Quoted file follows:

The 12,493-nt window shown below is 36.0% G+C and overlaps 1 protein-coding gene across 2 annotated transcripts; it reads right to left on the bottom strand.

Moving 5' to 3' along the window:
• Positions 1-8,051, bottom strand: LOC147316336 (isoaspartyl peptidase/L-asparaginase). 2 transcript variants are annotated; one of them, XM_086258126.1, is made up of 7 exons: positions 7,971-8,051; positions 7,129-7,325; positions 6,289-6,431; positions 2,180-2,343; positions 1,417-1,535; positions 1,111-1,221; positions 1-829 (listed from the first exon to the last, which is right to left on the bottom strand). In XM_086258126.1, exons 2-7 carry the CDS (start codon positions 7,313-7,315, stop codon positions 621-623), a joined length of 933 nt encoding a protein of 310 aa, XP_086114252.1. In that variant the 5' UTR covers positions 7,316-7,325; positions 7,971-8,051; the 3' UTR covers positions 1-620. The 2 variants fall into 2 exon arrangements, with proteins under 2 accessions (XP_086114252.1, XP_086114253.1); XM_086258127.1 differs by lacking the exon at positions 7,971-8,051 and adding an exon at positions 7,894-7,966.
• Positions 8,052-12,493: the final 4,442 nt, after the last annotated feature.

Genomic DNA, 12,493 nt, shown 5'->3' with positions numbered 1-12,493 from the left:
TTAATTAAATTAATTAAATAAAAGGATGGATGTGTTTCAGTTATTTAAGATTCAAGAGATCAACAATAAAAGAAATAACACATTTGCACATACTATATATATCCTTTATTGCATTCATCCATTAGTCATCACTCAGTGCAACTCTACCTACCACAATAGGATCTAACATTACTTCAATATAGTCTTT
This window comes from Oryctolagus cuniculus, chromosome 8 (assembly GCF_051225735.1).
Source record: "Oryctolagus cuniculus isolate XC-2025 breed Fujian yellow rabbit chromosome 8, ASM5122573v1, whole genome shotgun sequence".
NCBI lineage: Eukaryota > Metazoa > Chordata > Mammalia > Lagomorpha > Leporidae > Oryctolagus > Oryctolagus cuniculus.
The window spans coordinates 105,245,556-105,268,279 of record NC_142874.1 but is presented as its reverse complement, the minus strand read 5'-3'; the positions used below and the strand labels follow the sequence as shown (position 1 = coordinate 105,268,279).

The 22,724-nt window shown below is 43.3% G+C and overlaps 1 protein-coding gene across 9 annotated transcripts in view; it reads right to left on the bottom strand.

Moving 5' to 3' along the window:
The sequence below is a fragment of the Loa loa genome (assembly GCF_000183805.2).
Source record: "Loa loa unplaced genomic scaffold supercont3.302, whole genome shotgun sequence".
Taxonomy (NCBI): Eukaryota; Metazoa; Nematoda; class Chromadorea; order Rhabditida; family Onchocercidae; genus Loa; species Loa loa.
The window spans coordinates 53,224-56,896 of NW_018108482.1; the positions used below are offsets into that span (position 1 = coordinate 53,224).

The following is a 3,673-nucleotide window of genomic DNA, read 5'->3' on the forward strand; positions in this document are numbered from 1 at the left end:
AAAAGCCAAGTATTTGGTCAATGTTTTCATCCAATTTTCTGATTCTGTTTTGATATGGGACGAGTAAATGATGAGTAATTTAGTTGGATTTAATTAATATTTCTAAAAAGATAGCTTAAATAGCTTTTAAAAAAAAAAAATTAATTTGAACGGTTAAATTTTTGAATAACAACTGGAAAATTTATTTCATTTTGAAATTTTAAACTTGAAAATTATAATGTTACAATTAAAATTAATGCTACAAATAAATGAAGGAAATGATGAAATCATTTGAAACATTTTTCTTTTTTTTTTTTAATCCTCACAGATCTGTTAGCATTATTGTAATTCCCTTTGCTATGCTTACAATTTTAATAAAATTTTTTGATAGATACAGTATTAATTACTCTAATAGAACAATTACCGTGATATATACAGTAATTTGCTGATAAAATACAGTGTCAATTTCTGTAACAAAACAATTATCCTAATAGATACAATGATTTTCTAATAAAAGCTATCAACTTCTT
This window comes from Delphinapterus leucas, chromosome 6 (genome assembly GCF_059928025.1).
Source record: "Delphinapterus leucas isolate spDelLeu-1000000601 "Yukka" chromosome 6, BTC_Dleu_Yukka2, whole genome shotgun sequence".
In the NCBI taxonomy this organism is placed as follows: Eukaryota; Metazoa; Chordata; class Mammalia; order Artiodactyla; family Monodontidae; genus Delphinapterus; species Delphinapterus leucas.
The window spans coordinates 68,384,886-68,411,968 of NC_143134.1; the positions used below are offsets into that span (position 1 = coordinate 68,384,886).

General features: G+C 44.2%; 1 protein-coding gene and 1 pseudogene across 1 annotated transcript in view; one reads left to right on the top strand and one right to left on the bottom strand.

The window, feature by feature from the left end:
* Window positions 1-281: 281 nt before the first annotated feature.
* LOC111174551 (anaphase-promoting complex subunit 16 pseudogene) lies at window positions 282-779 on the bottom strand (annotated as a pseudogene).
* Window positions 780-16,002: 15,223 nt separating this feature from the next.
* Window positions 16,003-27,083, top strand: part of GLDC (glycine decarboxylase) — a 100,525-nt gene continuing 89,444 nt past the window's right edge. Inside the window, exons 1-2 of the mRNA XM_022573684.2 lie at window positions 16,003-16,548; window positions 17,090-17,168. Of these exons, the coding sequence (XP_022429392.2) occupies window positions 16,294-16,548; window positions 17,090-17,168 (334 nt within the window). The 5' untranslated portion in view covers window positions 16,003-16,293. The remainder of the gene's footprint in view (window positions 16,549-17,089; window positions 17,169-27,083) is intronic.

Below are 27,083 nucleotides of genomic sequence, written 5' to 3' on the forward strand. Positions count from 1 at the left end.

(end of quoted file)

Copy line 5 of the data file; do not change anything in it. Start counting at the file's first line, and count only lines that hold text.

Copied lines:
Genomic DNA, 12,493 nt, shown 5'->3' with positions numbered 1-12,493 from the left: